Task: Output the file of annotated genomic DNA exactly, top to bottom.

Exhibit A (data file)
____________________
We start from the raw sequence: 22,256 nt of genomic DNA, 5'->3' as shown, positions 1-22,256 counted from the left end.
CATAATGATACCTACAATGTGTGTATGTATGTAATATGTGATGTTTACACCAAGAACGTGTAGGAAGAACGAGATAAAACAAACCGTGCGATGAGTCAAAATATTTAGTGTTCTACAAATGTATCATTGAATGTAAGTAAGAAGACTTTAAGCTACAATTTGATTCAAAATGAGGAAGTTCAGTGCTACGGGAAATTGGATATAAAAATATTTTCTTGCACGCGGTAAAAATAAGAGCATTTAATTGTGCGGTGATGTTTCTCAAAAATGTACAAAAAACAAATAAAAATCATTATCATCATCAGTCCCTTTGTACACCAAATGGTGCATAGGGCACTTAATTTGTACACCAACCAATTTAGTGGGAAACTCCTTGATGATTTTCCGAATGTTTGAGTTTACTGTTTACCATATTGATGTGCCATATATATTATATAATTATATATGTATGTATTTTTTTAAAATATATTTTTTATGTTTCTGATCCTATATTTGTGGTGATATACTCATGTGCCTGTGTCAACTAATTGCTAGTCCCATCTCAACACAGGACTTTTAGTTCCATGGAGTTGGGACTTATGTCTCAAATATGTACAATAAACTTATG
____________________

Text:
We start from the raw sequence: 22,256 nt of genomic DNA, 5'->3' as shown, positions 1-22,256 counted from the left end.
CATAATGATACCTACAATGTGTGTATGTATGTAATATGTGATGTTTACACCAAGAACGTGTAGGAAGAACGAGATAAAACAAACCGTGCGATGAGTCAAAATATTTAGTGTTCTACAAATGTATCATTGAATGTAAGTAAGAAGACTTTAAGCTACAATTTGATTCAAAATGAGGAAGTTCAGTGCTACGGGAAATTGGATATAAAAATATTTTCTTGCACGCGGTAAAAATAAGAGCATTTAATTGTGCGGTGATGTTTCTCAAAAATGTACAAAAAACAAATAAAAATCATTATCATCATCAGTCCCTTTGTACACCAAATGGTGCATAGGGCACTTAATTTGTACACCAACCAATTTAGTGGGAAACTCCTTGATGATTTTCCGAATGTTTGAGTTTACTGTTTACCATATTGATGTGCCATATATATTATATAATTATATATGTATGTATTTTTTTAAAATATATTTTTTATGTTTCTGATCCTATATTTGTGGTGATATACTCATGTGCCTGTGTCAACTAATTGCTAGTCCCATCTCAACACAGGACTTTTAGTTCCATGGAGTTGGGACTTATGTCTCAAATATGTACAATAAACTTATG